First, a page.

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Socialdem. 21st Century

Modern Monetary Theory (MMT): Responding to Lord Keynes 2

After my recent video on MMT, LordKeynes2 took to his blog to critique it in his usual inimitably charming manner. This stream will be my response. I will by joined by Radical Liberation and Restitutor Orbis. You can find his blog post here: http://socialdemocracy21stcentury.blogspot.com/2020/04/a-refutation-of-academic-agents.html I'll be using this dataset showing actual US prices from 1971-3: https://babel.hathitrust.org/cgi/pt?id=uc1.31210013531254 Radical Liberation's channel:...

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Modern Monetary Theory (MMT): Responding to Lord Keynes 2

After my recent video on MMT, LordKeynes2 took to his blog to critique it in his usual inimitably charming manner. This stream will be my response. I will by joined by Radical Liberation and Restitutor Orbis. You can find his blog post here: http://socialdemocracy21stcentury.blogspot.com/2020/04/a-refutation-of-academic-agents.html I'll be using this dataset showing actual US prices from 1971-3: https://babel.hathitrust.org/cgi/pt?id=uc1.31210013531254 Radical Liberation's channel:...

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A Refutation of Academic Agent’s “Debunking Modern Monetary Theory (MMT)”

Academic Agent – a YouTube libertarian and unusually ignorant advocate of Austrian economics – tries to refute Modern Monetary Theory (MMT) in this video:[embedded content]Let us run through this video and refute Academic Agent’s arguments point by point:(1) Academic Agent fails to Refute the Three Core Principles of MMT There are three fundamental principles in Modern Monetary Theory (MMT), as follows:(1) Most sovereign governments today are the monopoly issuers of their own fiat currencies...

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Academic Agent on Excess Capacity

The libertarian “Academic Agent” examines the concept of excess capacity here:[embedded content]First, Academic Agent is utterly wrong to claim that Austrian theory is only looking at the “price of a good across a whole economy,” and that my analysis of how real-world individual firms behave is somehow irrelevant to Austrian theory.Austrian economics has a “Theory of the Firm,” just like Neoclassical economics, and Austrian theory says the average firm should be engaged in flexible pricing...

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Steve Keen on Keynes and Keynesianism

This is an older and short video in which Steve Keen is interviewed, and gives a short summary of Keynes’ economic ideas:[embedded content]An important issue is Steve Keen’s point that Neoclassical synthesis Keynesianism was a misguided and distorted development of the General Theory and Keynes’ later articles, even though Keynes did allow this to happen in Chapter 18 of the General Theory, where he played down the role of uncertainty (as had been stressed in Chapter 12). As King notes, if...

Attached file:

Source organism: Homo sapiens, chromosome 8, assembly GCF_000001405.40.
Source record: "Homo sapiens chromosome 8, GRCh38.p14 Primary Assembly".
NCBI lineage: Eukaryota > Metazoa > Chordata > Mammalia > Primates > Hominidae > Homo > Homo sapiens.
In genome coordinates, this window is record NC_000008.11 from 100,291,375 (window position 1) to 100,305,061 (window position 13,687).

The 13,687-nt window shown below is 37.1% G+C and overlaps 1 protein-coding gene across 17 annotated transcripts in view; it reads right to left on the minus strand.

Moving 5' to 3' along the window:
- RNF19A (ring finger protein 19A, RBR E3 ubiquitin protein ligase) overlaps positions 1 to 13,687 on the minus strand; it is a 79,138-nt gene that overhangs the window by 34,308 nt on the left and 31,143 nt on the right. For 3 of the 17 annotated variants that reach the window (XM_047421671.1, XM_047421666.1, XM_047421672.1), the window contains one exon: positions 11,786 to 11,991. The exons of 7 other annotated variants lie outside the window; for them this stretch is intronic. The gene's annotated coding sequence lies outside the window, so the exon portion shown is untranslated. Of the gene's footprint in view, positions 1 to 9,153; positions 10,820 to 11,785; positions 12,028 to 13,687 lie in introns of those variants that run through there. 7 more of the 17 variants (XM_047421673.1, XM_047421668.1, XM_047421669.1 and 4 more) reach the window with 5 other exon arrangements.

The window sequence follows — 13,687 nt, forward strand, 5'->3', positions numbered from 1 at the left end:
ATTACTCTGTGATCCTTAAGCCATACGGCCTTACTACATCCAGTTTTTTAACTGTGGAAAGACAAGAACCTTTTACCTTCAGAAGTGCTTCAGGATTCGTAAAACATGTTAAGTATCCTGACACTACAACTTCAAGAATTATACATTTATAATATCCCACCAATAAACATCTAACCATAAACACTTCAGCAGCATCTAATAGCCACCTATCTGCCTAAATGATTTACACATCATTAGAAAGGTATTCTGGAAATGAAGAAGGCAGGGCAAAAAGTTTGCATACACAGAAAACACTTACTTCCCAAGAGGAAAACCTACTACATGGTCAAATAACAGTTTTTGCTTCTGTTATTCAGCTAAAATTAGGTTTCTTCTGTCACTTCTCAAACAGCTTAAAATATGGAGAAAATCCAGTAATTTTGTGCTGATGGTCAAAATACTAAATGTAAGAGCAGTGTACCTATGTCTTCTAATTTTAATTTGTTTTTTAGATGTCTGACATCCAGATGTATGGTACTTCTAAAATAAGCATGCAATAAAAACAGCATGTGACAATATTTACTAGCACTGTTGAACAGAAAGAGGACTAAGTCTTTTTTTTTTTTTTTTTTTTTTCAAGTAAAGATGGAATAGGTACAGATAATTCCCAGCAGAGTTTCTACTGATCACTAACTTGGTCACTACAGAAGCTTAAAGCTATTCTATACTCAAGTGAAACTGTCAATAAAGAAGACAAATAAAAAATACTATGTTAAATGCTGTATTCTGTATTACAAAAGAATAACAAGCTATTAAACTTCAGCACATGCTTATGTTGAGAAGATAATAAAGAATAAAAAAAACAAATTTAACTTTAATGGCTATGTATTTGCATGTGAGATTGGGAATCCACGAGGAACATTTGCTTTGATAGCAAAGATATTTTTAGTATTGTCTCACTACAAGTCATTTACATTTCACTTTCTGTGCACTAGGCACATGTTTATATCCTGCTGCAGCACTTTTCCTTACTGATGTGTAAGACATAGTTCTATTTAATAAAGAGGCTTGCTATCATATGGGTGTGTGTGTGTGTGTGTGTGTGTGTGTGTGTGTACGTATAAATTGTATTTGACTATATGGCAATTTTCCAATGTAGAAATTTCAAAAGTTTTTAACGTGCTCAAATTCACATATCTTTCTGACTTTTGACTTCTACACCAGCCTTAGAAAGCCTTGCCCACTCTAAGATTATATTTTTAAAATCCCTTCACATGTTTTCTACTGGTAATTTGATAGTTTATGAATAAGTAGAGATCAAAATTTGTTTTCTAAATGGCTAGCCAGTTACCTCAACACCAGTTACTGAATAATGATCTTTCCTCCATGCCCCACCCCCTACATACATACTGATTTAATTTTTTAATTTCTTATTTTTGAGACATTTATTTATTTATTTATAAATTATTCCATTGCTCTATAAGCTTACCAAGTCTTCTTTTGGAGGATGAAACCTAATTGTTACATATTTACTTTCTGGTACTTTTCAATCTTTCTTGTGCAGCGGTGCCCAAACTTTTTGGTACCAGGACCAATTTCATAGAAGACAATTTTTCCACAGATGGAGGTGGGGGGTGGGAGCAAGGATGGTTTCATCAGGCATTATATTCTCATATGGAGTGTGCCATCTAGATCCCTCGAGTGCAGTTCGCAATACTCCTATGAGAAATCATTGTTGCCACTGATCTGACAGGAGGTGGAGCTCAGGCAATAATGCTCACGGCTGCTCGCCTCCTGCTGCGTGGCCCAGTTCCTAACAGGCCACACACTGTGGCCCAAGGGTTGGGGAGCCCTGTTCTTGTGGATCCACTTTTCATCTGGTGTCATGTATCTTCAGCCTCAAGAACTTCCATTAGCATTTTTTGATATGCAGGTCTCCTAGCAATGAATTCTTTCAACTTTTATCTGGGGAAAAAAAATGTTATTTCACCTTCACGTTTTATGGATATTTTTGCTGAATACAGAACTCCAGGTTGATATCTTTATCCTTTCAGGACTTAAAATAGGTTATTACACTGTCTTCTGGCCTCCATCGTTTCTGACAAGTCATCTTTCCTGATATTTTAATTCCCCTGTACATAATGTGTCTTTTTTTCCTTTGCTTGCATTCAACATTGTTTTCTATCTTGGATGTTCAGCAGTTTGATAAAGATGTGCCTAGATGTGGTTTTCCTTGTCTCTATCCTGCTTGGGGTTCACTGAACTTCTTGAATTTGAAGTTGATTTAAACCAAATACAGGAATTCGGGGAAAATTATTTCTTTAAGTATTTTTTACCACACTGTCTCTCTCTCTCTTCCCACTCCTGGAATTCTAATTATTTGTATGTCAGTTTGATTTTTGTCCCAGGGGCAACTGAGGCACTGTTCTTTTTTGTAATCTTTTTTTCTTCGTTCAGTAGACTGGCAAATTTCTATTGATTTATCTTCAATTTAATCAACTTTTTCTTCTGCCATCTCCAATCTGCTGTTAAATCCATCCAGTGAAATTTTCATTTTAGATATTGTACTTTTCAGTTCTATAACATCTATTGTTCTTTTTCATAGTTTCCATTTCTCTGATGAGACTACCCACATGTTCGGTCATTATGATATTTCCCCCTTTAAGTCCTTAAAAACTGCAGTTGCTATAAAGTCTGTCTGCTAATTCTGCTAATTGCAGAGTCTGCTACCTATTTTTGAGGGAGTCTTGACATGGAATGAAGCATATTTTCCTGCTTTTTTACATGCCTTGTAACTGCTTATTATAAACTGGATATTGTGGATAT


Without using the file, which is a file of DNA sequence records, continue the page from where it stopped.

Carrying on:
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Keynes’ Life: 1931

I give an account below of Keynes life in 1931.January–May 1931 On 27 January 1931, Friedrich Hayek arrived in London at the London School of Economics (LSE). Hayek gave four evening lectures at 5 p.m. from 27 to 30 January 1931 on “Prices and Production” (Howson 2011: 196), and these lectures were later published in England as the book Prices and Production (September 1931), an exposition of the Austrian Business Cycle Theory (ABCT). Hayek himself had returned to Austria by 14 February...

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Keynes’ Life: 1930

I give an account below of Keynes life in 1930, the second year of the Great Depression.January–May 1930 In January 1930, the second Hague Conference adopted the Young Plan on German reparations, and, as we saw in the last post, Keynes had corresponded with the leading members on the issue of German reparations. By early 1930, Keynes was beginning to think that an international slump was a possibility (Moggridge 1992: 483).On 19 January 1930, Keynes’ friend Frank Plumpton Ramsey died after...

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Keynes’ Life: 1929

I give an account below of Keynes life in 1929, the year in which the Great Depression began.January–May 1929 Keynes taught at Cambridge in the first half of the year. The teaching periods at Cambridge were divided into three terms:October–December – Michaelmas January–March – Lent or January term April–June – Easter term.On 18 January 1929, Ludwig Wittgenstein returned to Cambridge, and Keynes met him when he arrived, and allowed Wittgenstein to share his rooms at Cambridge until February...

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Proto-Keynesians in the Last Years of Weimar Republic Germany

It is well known that the Great Depression hit Weimar Republic Germany particularly hard. There was severe unemployment, and the wage and price deflation was also severe, as can be seen in these graphs (with data from Mitchell 1992): Moreover, the wage and price deflation did not bring about a rapid or effective recovery. Austerity policies clearly failed in the Weimar Republic, and a number of German businessmen, bureaucrats, journalists, and unorthodox economists were driven to advocate...

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